It said occupancy rates had risen to 77 percent (year to November) compared to 74 percent in the same period of 2011, as well as an increase in both average daily rates and revenue per available room.

"This positive trend is set to continue in 2013," the report added.

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Posted by: Red Snappa

Remember to be considered a mature property market, there has to be some reasonable balance between investor and end user owned properties. A 50% LTV mortgage rule applicable 91% of Dubai's population, will completely skew that balance.

Although, there is something to be said for equity release on existing property in a low interest zone elsewhere, perhaps.

However, as has always been the case, the state of real estate markets elsewhere will have a bearing on what happens in Dubai, and it is better to keep prices low or even drive them down in comparison to other mature markets, to maintain a value attraction.

I do however, like the Malaysian discipline of a 5% tax or even higher on an incrementally decreasing basis should the property be property be sold within 5 years, as an alternative to the 50% mortgage ceiling.

Posted by: Akbar Kazmi

The 50% lending cap by CB to expat buyers should be seen in the context of int'l norms since it is one of the most stringent when compared to U.K., Europe, Far East, and many Gulf countries who have allowed expats to own freehold properties. Malaysia did the best thing when trying to control speculation. They continued to allow banks to lend 75% to expats for property, but they introduced a sales tax on the sale of property on a tiered basis. If a new buyer sold the property after 5 years of holding it, there was no sales tax on it. But if sold within a year the tax on the sale price was 5 pct, reducing annually to zero pct at the end of 5 years. This is a much more sensible way of controlling speculation than by imposing the new lending cap, which will disuade genuine investors, hurt the developers, the banks, and the economy. Will lead to oversupply, and falling prices, not good for banks either. I feel this approach should be considered and the lending cap maintained at 75%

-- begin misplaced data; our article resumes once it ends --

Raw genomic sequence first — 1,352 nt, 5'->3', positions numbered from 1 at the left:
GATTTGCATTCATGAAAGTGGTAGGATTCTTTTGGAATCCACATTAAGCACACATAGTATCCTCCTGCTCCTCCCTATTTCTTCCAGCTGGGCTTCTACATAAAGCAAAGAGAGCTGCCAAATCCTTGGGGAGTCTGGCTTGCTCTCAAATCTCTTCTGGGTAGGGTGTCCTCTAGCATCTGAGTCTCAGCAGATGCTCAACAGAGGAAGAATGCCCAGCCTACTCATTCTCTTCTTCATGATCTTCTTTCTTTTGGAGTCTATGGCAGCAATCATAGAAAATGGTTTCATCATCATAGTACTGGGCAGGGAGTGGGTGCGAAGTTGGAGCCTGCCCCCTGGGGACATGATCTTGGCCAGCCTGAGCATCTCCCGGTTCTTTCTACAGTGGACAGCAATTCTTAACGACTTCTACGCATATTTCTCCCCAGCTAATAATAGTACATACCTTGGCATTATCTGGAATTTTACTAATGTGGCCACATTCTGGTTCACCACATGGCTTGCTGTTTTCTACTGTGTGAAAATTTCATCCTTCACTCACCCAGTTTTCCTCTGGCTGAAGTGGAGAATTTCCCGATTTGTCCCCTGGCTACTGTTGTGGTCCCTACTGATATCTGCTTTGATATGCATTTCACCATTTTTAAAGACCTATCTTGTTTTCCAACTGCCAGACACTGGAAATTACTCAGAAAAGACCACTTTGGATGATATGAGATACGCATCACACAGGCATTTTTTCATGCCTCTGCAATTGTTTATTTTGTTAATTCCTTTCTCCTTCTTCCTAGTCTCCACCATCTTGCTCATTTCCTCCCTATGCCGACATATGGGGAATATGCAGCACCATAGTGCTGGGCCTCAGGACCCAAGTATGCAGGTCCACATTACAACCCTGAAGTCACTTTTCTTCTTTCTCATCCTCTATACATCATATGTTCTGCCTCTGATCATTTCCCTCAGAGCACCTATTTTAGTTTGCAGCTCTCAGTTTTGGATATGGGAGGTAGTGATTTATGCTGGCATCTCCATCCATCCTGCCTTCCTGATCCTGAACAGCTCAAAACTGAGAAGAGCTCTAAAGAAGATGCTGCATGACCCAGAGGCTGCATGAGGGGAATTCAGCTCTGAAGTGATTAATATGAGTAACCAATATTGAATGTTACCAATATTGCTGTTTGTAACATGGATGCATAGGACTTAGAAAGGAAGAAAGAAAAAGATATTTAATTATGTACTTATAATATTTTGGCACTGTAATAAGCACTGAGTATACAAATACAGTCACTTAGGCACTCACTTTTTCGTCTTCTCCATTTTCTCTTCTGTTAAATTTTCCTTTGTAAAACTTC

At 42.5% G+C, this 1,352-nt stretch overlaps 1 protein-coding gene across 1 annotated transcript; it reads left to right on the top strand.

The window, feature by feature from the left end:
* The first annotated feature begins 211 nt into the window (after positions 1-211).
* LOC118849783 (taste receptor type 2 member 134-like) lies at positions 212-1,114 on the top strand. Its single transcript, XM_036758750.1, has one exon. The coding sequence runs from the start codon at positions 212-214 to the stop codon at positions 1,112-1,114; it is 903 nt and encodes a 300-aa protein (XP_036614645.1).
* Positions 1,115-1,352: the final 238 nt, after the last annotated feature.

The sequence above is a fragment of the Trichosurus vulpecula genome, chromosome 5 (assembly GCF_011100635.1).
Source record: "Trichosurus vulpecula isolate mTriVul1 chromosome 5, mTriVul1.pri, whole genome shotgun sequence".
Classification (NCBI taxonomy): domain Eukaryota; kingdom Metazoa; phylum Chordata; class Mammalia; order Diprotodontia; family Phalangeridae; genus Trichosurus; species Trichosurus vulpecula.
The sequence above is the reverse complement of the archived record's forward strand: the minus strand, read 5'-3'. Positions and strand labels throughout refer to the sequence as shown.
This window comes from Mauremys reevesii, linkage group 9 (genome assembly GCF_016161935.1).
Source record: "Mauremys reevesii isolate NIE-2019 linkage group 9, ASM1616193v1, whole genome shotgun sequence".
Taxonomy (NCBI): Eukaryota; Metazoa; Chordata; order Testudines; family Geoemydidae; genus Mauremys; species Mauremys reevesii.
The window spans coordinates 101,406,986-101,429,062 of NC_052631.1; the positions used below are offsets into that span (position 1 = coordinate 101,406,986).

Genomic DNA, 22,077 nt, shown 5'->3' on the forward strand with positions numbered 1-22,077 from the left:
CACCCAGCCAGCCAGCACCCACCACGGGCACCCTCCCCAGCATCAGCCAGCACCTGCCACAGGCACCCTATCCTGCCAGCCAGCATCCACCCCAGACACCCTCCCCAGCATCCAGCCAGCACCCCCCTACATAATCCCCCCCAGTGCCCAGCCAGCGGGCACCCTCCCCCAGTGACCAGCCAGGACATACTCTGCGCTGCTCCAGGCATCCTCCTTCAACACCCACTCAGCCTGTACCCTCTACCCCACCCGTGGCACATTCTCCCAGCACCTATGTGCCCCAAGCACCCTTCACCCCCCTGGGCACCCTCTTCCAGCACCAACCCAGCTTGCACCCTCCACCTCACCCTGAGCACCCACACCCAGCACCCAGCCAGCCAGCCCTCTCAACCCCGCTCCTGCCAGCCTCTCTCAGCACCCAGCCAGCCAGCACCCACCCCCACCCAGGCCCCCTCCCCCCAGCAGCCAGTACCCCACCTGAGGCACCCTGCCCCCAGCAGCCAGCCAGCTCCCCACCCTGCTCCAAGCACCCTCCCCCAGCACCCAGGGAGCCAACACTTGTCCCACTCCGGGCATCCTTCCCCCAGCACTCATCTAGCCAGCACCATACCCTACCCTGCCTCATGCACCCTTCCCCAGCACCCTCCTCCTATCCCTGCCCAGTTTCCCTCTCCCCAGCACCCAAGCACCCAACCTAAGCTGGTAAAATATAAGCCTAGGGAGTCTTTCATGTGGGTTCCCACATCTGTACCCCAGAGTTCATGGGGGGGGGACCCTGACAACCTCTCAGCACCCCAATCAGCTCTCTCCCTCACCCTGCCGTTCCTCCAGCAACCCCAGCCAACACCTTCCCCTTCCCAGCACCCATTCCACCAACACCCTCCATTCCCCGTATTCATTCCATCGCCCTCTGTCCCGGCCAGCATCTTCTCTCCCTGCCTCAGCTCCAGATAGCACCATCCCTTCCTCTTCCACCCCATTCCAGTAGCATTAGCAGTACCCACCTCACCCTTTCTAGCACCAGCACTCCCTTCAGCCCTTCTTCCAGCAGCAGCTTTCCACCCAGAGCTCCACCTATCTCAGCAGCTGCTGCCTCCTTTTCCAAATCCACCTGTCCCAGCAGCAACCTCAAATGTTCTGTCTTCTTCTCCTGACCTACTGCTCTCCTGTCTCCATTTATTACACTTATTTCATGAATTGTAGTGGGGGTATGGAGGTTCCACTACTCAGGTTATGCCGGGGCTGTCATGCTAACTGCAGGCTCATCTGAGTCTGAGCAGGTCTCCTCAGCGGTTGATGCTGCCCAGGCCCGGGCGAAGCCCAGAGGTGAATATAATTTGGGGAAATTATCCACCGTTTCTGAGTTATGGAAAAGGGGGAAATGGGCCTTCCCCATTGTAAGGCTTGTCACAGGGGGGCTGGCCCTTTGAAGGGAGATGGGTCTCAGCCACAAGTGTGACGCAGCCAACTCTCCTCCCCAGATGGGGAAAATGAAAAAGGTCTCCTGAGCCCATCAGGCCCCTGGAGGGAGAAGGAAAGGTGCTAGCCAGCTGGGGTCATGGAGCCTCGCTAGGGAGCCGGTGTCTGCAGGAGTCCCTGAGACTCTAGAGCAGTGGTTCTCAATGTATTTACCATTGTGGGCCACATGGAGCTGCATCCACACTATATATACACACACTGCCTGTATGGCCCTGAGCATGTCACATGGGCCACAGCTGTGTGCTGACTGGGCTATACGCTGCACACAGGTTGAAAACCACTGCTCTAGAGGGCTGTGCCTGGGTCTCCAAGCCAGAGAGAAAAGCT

Posted by: GBF

Akbar is right on the money here. This is the exact policy to be adopted.

Posted by: Ed B.

It is excellent news that UAE Central bank takes effective actions, that will see great future benefits for the UAE. This move will help to keep the housing market healthy and gain quality investments over speculation. I?m also a strong believer that the move will have no effect on rents; in fact there will be a higher number of properties in the rental market as much of the current properties that are build are developed under speculation market conditions.

I also wanted to make note, that UAE Central bank is right to keep a very strong tab on bankers. I believe there is enough evidence that bankers have it too often wrong, and that the banking culture still need a long way from being responsible citizens in world economics. There has to be a much better balance in objectives to serve the own business, customers and national economy. Unfortunately, the latter 2 are less priority today for bonus carrying bankers.